Imagine you came to a traffic light that flickered red-orange-green-red-orange-green. You’d probably be confused (Should I go or stop!?), and possibly anxious (What if I crash? I may be stuck here forever!). 

The same process is likely to happen to our children if they receive mixed signals from their primary caretakers. Just like the faulty robot in the example leaves it up to you to decide when it’s safe to go, your child will also need to figure it out on her own. And “crashing” may be the result. 

All of us hate red lights (Just my luck!), but there’s nothing like the stress caused by a broken robot to make us appreciate a light turning red when it needs to. There’s safety in this mechanism. Likewise, there’s protection in receiving clear-cut messages at home – even if it’s “no!”

“Grandparents” and “grandchildren” are two well-coined terms, as few relationships in life are so “grand” than the one between these two parties. However, for the parents sandwiched in the middle, this connection can sometimes pose “grand” challenges that may even result in conflict between the senior and junior adults.

Yet, if everyone involved is respectful, willing to compromise and able to focus on the privileges of the situation, the grandparent-grandchild bond could greatly enrich all three generations. To help with this, consider following the ABC for grandparents and parents below.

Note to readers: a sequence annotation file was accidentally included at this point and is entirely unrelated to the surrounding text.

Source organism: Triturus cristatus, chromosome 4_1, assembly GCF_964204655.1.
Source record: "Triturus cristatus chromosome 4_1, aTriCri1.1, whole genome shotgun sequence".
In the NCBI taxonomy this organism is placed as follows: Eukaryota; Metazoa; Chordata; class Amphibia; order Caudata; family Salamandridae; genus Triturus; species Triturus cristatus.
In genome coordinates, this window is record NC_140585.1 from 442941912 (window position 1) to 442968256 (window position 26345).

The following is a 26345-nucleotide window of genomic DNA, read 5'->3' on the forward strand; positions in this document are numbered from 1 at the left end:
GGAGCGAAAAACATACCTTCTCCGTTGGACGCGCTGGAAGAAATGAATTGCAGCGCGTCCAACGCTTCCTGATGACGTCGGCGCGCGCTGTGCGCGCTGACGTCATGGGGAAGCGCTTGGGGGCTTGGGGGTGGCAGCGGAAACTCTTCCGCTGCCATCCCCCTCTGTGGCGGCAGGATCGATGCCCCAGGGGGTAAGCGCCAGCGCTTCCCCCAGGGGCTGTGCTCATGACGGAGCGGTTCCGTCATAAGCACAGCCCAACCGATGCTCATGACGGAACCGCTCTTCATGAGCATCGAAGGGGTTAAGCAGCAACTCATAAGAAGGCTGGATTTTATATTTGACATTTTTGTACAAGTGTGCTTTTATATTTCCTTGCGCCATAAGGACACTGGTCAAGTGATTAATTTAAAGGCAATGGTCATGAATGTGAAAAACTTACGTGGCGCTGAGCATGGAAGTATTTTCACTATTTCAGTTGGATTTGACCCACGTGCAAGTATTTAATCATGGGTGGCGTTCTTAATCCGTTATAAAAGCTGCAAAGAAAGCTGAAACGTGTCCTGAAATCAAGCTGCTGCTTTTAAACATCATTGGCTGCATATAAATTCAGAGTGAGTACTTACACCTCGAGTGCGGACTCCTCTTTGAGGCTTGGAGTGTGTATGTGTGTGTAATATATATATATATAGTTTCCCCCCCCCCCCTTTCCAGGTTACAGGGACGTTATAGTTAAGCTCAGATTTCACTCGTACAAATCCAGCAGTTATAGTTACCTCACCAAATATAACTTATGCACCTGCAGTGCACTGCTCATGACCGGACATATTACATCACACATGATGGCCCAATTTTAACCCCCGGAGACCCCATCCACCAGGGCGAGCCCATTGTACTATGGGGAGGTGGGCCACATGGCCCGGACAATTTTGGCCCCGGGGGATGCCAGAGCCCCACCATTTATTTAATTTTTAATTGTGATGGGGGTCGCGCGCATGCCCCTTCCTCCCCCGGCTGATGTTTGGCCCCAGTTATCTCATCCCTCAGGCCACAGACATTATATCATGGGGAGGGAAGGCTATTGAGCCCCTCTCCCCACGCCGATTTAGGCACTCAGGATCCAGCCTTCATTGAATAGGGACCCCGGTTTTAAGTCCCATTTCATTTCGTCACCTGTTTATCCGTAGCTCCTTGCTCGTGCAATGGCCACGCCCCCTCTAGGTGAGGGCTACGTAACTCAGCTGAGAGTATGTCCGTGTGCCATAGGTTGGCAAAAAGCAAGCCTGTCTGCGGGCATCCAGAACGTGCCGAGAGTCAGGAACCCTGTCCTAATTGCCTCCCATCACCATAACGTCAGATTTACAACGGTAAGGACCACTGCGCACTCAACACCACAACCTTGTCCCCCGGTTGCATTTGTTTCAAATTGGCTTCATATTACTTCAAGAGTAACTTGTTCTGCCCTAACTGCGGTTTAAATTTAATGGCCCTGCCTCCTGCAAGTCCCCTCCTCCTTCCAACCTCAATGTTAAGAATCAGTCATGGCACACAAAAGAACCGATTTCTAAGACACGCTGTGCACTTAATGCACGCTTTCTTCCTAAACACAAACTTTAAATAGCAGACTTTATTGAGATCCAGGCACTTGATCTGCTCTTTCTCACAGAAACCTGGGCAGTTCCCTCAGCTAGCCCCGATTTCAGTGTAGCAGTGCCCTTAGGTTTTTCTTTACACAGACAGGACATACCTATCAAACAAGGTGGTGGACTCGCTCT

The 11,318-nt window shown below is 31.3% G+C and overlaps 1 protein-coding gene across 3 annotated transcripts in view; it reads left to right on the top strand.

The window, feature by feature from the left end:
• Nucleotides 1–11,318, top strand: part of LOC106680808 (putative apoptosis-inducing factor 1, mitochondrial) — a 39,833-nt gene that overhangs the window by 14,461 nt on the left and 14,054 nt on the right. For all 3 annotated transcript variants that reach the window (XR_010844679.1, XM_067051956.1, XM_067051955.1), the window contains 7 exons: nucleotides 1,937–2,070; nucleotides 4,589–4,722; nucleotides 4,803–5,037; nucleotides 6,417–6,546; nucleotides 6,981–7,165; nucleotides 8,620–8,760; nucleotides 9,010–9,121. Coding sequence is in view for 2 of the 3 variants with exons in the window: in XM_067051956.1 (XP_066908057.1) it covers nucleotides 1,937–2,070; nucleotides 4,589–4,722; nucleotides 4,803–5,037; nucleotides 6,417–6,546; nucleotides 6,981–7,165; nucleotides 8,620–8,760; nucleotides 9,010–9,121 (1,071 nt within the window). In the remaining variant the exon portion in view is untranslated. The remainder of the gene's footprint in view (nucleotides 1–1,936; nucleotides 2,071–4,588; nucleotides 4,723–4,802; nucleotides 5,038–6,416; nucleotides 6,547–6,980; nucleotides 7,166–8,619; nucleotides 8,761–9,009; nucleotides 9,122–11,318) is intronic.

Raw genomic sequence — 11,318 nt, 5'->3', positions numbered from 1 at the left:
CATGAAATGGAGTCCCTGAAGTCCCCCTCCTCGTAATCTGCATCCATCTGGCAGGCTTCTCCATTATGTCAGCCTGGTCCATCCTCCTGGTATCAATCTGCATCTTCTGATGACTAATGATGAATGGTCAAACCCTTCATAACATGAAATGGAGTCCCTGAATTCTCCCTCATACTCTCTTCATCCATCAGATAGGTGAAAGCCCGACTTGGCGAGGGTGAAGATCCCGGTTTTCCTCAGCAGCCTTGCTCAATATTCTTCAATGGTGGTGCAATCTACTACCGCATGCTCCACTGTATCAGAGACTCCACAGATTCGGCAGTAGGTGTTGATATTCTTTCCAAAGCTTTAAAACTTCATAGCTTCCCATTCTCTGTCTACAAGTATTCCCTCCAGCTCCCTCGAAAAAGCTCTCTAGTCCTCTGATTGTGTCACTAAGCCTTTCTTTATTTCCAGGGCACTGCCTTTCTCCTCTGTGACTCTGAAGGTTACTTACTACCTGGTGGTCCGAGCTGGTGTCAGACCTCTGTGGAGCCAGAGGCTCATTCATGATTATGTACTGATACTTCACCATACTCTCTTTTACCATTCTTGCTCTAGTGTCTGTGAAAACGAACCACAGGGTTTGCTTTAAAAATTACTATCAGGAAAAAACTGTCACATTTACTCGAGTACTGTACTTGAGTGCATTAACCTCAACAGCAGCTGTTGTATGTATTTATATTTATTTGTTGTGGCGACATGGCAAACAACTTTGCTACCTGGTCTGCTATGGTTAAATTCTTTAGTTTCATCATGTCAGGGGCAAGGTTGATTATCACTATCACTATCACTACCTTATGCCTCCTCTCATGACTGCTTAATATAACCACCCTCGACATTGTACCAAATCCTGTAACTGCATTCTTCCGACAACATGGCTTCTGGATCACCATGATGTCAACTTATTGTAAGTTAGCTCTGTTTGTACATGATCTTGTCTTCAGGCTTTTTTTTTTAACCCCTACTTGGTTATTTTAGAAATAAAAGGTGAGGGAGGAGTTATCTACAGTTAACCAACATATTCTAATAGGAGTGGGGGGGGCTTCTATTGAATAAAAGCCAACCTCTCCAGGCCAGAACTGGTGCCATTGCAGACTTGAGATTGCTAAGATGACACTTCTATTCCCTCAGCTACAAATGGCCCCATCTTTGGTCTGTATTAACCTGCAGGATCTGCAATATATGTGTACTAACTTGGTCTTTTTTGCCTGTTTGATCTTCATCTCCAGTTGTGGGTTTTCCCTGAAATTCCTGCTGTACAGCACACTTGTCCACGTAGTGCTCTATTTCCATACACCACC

Second-time mom

Congratulations on your second pregnancy!

Wondering what lies ahead – besides a couple of extra stretch marks, additional lost sleep and, of course, the cutest, new baby? Here are some things I’ve learned that might help you prepare yourself and your family for Number Two.

A modern teen and a screen go hand in hand (quite literally, if you consider how their smart phones are glued to their palms). While this phenomenon is a natural product of the digital age, it is also very unnatural on many levels.

Review by Ellie Salkeld, Events Organiser and Book Reviewer for TwinsPlus Arabia.

This book: Raising Happy, Healthy Children, by Sally-Ann Creed (a clinical nutritionist) and Andalene Salvesen (Super Granny) is much more than a guide to time-outs (although if you’re looking for Super Granny’s secret method to installing obedience into your kids in one three-hour visit, it IS here). I think reading this before you book your private home visit is almost a must: if you violently disagree then you will save some money. And if you agree with all of it then you can begin practicing some new habits before Andalene comes over and save some time!

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